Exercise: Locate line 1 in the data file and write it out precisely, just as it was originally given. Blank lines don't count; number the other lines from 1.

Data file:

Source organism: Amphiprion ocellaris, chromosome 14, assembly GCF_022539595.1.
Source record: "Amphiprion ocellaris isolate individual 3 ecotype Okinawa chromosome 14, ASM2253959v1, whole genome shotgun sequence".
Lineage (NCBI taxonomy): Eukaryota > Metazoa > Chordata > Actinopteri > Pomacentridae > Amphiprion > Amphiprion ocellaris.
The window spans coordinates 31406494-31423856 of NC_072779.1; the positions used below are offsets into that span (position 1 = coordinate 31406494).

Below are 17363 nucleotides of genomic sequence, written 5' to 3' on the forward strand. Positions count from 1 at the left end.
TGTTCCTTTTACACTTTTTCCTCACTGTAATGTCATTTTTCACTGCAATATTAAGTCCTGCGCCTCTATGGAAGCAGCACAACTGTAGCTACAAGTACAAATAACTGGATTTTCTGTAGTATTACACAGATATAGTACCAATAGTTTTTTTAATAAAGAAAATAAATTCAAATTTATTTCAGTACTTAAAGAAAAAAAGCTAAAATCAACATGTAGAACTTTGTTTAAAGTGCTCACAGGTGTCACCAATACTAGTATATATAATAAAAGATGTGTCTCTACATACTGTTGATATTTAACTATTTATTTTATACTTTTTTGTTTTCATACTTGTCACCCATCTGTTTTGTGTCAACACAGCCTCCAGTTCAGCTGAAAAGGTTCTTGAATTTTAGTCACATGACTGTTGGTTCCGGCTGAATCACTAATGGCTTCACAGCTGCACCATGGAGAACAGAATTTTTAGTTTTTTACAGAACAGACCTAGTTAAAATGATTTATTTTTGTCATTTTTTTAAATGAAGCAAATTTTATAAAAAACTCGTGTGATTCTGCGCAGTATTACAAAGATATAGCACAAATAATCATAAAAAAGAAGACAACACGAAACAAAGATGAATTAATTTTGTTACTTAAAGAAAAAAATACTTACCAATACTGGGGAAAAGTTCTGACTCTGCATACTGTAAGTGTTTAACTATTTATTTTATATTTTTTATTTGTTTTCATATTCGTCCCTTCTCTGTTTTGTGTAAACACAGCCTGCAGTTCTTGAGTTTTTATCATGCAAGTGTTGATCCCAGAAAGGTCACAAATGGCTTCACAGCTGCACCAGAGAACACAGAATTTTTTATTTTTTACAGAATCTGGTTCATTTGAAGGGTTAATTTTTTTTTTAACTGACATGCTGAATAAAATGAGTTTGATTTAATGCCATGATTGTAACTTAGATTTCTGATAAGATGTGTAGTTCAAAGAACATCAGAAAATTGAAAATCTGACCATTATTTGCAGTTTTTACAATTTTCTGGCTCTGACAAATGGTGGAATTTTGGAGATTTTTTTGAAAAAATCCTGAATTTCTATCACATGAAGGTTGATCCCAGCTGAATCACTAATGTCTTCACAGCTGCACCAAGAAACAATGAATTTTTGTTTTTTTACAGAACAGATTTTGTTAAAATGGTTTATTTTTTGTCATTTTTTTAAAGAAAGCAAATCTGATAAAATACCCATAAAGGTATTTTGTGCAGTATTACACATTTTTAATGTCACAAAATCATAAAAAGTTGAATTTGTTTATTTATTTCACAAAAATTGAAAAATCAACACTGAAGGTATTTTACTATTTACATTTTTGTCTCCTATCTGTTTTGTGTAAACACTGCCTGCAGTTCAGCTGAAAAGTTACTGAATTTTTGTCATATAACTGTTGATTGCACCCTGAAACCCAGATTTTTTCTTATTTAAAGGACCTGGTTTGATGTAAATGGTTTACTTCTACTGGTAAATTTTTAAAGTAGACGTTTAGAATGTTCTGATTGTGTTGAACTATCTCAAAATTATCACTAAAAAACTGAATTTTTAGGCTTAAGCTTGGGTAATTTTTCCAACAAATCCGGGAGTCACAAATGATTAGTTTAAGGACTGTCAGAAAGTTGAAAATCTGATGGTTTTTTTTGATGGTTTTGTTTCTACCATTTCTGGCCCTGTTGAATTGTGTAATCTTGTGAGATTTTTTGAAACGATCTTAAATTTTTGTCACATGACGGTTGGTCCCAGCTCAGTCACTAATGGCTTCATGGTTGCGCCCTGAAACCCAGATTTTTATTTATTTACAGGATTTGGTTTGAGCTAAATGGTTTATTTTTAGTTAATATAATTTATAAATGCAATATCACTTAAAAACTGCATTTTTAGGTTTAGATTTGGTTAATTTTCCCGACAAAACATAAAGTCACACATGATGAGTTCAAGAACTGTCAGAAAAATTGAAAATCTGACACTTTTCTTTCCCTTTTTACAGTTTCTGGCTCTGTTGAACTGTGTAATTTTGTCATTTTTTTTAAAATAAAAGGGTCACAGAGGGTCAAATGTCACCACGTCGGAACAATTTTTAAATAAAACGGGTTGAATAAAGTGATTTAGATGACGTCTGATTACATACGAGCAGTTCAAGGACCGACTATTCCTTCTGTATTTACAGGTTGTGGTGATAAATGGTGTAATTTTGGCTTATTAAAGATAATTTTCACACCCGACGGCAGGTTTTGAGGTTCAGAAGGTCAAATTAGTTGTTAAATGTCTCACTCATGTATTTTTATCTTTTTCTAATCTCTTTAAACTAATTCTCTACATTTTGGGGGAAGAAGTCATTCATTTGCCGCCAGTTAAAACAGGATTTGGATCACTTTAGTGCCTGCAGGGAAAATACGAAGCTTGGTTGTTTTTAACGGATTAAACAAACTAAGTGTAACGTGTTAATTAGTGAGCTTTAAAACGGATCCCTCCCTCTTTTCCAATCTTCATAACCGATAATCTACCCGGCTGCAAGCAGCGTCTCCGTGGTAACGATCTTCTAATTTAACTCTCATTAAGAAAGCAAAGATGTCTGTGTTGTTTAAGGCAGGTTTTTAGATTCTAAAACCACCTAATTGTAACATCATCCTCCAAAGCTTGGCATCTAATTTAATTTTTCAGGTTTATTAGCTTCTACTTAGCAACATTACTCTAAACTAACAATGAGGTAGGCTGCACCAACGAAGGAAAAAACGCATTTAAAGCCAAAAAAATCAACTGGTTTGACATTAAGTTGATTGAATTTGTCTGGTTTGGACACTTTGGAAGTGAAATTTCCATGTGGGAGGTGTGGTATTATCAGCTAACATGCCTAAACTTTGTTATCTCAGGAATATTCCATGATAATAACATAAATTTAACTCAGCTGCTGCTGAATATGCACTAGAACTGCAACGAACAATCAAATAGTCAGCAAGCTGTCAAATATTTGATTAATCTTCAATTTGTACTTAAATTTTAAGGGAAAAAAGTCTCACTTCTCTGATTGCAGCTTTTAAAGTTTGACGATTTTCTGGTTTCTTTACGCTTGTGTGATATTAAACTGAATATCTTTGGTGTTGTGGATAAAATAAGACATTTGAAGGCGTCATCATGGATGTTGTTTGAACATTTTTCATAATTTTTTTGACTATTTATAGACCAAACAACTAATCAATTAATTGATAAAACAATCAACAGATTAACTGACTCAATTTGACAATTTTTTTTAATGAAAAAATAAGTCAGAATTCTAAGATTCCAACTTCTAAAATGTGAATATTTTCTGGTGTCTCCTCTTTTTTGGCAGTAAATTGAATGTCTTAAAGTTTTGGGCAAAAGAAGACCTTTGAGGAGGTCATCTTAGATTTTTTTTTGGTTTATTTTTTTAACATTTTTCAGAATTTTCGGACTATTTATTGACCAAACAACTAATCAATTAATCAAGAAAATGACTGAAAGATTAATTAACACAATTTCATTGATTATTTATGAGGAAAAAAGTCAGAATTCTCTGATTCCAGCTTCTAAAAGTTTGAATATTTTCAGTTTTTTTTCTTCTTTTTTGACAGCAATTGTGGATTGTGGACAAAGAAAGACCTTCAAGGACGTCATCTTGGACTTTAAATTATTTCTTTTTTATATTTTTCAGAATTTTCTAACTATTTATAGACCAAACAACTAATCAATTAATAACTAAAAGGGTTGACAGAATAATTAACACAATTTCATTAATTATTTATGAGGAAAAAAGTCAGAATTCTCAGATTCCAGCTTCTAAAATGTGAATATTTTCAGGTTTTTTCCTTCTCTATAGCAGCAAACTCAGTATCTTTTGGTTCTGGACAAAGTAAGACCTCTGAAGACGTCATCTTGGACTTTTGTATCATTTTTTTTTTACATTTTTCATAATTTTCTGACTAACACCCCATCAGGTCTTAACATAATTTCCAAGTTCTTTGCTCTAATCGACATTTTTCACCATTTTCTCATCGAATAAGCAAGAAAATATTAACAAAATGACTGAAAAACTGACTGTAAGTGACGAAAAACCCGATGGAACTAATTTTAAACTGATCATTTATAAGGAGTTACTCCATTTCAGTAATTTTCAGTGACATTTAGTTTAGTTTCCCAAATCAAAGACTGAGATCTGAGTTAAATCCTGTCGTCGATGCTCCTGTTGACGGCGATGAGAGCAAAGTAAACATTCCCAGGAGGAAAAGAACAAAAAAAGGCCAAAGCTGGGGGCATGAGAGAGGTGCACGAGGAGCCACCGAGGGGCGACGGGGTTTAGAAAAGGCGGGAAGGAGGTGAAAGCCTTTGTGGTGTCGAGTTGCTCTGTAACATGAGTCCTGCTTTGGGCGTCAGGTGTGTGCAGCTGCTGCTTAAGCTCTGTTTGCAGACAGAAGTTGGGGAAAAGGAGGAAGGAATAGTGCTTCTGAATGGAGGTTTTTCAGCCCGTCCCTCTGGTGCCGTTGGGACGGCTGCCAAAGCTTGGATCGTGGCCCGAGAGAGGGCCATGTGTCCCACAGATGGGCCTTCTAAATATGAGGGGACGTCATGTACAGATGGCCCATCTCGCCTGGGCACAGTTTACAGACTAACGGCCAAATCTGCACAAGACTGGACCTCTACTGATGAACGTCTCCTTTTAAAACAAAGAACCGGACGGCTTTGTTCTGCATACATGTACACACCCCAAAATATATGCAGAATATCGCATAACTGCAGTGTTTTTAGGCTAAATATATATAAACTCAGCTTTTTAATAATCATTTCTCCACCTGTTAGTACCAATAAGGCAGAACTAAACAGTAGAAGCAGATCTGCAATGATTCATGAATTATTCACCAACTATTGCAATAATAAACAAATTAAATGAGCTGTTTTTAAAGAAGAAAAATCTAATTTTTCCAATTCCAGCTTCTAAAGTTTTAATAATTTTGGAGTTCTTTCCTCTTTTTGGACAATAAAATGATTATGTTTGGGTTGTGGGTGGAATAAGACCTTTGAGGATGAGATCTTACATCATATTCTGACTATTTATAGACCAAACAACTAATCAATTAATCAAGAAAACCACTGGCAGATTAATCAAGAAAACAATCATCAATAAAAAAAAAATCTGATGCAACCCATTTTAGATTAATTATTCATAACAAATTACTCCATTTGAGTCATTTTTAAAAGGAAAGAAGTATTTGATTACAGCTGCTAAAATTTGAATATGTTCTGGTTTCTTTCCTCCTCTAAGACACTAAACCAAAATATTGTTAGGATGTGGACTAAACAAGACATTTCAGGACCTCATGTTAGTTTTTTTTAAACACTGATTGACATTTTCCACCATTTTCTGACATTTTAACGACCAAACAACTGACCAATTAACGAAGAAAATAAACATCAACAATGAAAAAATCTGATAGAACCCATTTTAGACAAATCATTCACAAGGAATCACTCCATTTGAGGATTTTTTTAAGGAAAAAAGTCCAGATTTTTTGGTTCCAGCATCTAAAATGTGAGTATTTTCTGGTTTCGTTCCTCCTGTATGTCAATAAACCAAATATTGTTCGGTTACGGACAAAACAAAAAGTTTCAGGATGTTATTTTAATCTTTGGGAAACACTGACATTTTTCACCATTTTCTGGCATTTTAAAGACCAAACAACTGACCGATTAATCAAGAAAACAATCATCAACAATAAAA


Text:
Source organism: Amphiprion ocellaris, chromosome 14, assembly GCF_022539595.1.